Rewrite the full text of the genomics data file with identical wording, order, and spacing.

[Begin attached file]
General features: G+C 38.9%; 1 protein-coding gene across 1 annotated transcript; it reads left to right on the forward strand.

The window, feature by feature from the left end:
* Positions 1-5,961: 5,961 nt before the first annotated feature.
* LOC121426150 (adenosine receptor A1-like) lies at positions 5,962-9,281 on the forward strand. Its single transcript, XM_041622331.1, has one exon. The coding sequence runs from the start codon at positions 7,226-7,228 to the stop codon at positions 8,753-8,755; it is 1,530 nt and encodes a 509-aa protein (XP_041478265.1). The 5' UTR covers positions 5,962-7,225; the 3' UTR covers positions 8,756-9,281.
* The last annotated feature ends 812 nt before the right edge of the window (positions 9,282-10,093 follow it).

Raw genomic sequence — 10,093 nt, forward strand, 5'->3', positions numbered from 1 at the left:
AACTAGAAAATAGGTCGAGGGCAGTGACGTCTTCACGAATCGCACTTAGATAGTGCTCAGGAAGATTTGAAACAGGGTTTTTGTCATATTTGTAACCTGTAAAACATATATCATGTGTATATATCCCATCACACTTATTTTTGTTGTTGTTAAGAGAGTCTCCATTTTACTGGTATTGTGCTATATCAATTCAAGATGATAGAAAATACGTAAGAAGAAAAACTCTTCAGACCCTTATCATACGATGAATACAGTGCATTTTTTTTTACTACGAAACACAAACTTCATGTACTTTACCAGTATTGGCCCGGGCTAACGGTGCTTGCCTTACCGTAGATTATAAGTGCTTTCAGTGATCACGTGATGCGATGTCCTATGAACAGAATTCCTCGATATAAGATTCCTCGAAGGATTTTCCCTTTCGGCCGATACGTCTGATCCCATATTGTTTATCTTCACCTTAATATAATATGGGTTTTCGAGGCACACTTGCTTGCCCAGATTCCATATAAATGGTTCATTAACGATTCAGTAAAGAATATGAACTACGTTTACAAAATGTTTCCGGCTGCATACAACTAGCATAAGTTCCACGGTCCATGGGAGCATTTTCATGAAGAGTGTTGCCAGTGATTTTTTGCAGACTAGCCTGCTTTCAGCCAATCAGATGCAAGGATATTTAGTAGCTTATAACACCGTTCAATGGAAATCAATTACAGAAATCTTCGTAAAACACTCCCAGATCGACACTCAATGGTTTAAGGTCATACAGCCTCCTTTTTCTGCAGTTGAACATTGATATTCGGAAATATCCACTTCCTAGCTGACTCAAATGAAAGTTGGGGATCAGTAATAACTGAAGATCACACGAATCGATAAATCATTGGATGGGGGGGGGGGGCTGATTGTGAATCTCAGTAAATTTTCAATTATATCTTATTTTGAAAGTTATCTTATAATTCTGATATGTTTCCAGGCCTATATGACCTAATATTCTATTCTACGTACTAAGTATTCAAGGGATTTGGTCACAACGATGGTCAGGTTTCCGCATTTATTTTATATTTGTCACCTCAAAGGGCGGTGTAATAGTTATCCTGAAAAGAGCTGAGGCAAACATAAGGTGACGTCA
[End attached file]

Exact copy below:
General features: G+C 38.9%; 1 protein-coding gene across 1 annotated transcript; it reads left to right on the forward strand.

The window, feature by feature from the left end:
* Positions 1-5,961: 5,961 nt before the first annotated feature.
* LOC121426150 (adenosine receptor A1-like) lies at positions 5,962-9,281 on the forward strand. Its single transcript, XM_041622331.1, has one exon. The coding sequence runs from the start codon at positions 7,226-7,228 to the stop codon at positions 8,753-8,755; it is 1,530 nt and encodes a 509-aa protein (XP_041478265.1). The 5' UTR covers positions 5,962-7,225; the 3' UTR covers positions 8,756-9,281.
* The last annotated feature ends 812 nt before the right edge of the window (positions 9,282-10,093 follow it).

Raw genomic sequence — 10,093 nt, forward strand, 5'->3', positions numbered from 1 at the left:
AACTAGAAAATAGGTCGAGGGCAGTGACGTCTTCACGAATCGCACTTAGATAGTGCTCAGGAAGATTTGAAACAGGGTTTTTGTCATATTTGTAACCTGTAAAACATATATCATGTGTATATATCCCATCACACTTATTTTTGTTGTTGTTAAGAGAGTCTCCATTTTACTGGTATTGTGCTATATCAATTCAAGATGATAGAAAATACGTAAGAAGAAAAACTCTTCAGACCCTTATCATACGATGAATACAGTGCATTTTTTTTTACTACGAAACACAAACTTCATGTACTTTACCAGTATTGGCCCGGGCTAACGGTGCTTGCCTTACCGTAGATTATAAGTGCTTTCAGTGATCACGTGATGCGATGTCCTATGAACAGAATTCCTCGATATAAGATTCCTCGAAGGATTTTCCCTTTCGGCCGATACGTCTGATCCCATATTGTTTATCTTCACCTTAATATAATATGGGTTTTCGAGGCACACTTGCTTGCCCAGATTCCATATAAATGGTTCATTAACGATTCAGTAAAGAATATGAACTACGTTTACAAAATGTTTCCGGCTGCATACAACTAGCATAAGTTCCACGGTCCATGGGAGCATTTTCATGAAGAGTGTTGCCAGTGATTTTTTGCAGACTAGCCTGCTTTCAGCCAATCAGATGCAAGGATATTTAGTAGCTTATAACACCGTTCAATGGAAATCAATTACAGAAATCTTCGTAAAACACTCCCAGATCGACACTCAATGGTTTAAGGTCATACAGCCTCCTTTTTCTGCAGTTGAACATTGATATTCGGAAATATCCACTTCCTAGCTGACTCAAATGAAAGTTGGGGATCAGTAATAACTGAAGATCACACGAATCGATAAATCATTGGATGGGGGGGGGGGGCTGATTGTGAATCTCAGTAAATTTTCAATTATATCTTATTTTGAAAGTTATCTTATAATTCTGATATGTTTCCAGGCCTATATGACCTAATATTCTATTCTACGTACTAAGTATTCAAGGGATTTGGTCACAACGATGGTCAGGTTTCCGCATTTATTTTATATTTGTCACCTCAAAGGGCGGTGTAATAGTTATCCTGAAAAGAGCTGAGGCAAACATAAGGTGACGTCA